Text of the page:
-Dual Credit Courses: Dual Credit courses are typically courses offered at the high school that are aligned to already existing college courses. The teacher uses the syllabus and text from the college class, and a student earns both high school and college credit upon successful completion of a dual credit course. Benson, Cleveland, Franklin, Grant, Madison, Wilson, SEIS, POWER, BizTech, and Jefferson all have dual credit courses with PCC or PSU.
-College courses for advanced students:
^ Generally, TAG identification does not play a part in the lottery. But there are factors that may play into preference in the lottery. For instance, if your neighborhood school offers no, or few, AP courses, this may be a factor in the student’s lottery preference. The primary factors influencing admission in the lottery are giving some students a “bump” in admission if they are from NCLB schools and/or if they have a sibling at the school they are applying for in the lottery. The Enrollment & Transfer Center can help you with the number of openings at each school.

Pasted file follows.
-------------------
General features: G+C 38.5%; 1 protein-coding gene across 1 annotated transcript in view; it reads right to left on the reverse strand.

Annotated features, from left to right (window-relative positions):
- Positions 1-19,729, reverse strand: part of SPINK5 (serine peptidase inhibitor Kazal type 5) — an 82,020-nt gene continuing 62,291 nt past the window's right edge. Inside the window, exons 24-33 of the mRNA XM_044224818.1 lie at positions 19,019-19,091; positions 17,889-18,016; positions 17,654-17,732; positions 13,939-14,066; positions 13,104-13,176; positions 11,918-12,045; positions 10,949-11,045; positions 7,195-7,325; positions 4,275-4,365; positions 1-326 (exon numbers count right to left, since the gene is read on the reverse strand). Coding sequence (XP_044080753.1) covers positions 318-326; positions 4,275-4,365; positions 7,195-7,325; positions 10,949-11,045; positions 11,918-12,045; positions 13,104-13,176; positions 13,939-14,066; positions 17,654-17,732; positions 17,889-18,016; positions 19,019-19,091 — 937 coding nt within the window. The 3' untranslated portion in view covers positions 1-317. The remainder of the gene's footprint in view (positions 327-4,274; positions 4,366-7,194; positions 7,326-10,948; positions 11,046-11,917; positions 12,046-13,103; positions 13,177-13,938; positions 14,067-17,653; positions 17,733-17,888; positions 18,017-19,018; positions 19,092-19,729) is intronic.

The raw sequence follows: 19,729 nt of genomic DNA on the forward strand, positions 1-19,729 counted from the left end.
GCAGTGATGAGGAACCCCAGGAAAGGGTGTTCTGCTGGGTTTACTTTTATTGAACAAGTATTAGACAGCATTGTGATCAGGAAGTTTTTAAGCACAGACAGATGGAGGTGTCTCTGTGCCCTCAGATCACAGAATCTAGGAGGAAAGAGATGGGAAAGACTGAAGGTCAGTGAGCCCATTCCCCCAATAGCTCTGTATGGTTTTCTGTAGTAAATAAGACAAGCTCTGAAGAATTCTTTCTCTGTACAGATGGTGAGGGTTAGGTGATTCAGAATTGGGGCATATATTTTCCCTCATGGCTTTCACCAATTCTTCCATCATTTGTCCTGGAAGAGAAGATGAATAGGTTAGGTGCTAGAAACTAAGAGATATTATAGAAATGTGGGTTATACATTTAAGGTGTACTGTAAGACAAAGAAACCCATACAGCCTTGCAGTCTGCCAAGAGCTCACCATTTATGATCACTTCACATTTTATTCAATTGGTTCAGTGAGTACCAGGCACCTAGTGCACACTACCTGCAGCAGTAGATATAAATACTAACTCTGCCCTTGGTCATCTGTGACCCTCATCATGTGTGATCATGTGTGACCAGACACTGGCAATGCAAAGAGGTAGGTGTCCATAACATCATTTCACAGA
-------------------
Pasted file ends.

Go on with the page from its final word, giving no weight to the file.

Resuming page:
This is a great question, and one that can best be asked of the school principal and classroom teacher. Some schools offer a vast array of opportunities for parents to be involved – from teaching groups of students one afternoon per week, to supervising the library. One way that parents do become involved is to coordinate after-school competitions, such as: Lego Robotics, National Geography Bee, National Spelling Bee, Oregon Writing Festival, Chess Club, Math or Science clubs. Working parents can always ask the classroom teacher, if he/she needs help in running off materials, or completing some tasks at home. Other ways to be involved as a parent of a TAG child, are to give the teacher input for the Gifted Student Plan, or course scheduling; to be an advocate for your child; and to attend building and district TAG parent meetings. You may also want to attend local, state and national meetings regarding gifted children. You may even ask to help the building TAG coordinator or principal to bring speakers or other resources into your school. Another way to be involved is through the building Site Council and/or the Local School Advisory Committee.